Rules of conduct during a cold

06 March 2017, 16:25

Photo: Pamla J. Eisenberg

Pho­to: Pam­la J. Eisen­berg

We are all taught from ear­ly child­hood to prop­er­ly han­dle a hand­ker­chief. How­ev­er, recent sci­en­tif­ic research may make some adjust­ments to our behav­ior dur­ing a cold.

Amer­i­can sci­en­tists have found that the dura­tion of a cold depends on the num­ber of blow­ing noses. At the same time, if a cold per­son sim­ply blots or wipes his nose, the dis­ease will not last for a long time.

Charles Djer­ba, a micro­bi­ol­o­gist at the Uni­ver­si­ty of Ari­zona, is a rec­og­nized expert on the spread of microbes. A respect­ed sci­en­tist believes that a hand­ker­chief is the per­fect germ car­ri­er.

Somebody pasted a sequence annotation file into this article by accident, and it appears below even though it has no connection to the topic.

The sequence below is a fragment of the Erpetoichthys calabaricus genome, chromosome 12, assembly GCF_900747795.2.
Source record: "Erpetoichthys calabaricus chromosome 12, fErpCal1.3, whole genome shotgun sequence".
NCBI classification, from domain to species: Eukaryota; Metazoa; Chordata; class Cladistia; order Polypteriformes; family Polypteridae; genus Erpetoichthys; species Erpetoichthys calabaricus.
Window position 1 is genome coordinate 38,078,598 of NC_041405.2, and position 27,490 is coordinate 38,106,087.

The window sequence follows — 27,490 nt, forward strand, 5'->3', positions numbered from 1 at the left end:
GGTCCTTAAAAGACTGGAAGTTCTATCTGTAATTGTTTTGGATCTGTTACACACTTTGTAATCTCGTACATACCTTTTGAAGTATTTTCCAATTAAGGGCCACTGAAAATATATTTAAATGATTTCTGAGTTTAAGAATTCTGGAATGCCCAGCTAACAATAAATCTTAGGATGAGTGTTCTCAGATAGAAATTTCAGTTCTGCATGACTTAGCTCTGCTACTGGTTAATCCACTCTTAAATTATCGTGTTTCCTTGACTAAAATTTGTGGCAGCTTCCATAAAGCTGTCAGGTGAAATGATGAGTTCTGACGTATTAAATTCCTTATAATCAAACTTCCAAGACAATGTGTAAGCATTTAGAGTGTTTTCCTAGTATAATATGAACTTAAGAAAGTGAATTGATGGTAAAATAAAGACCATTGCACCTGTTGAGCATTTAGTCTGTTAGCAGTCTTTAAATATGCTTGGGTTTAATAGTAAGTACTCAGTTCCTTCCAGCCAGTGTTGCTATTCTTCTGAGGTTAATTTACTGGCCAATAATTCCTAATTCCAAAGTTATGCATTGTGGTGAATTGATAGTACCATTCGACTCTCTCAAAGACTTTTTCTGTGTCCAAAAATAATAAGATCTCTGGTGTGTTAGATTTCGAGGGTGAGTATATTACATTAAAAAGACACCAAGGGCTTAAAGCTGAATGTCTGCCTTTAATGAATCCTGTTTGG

“Dur­ing wash­ing, microor­gan­isms are trans­ferred from one gar­ment to anoth­er. There­fore, if you wash hand­ker­chiefs along with oth­er clothes, you can con­sid­er that you are blow­ing your nose not only on hand­ker­chiefs, but on every­thing else, ”says the micro­bi­ol­o­gist.

The sci­en­tist advis­es dur­ing a run­ny nose to sim­ply wipe your nose, and not blow your nose, oth­er­wise the mucus with microbes enters the addi­tion­al sinus­es and caus­es inflam­ma­tion. In addi­tion, by sim­ply wip­ing your nose, you will spread far few­er germs not only to your­self but also to those around you.

Dr. Djer­ba com­pares our nose dur­ing a run­ny nose to a gun loaded with germs. “Why do you keep fir­ing it?” the micro­bi­ol­o­gist asks rhetor­i­cal­ly.

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The opin­ion of the edi­tors may not coin­cide with the opin­ion of the author of the arti­cle.

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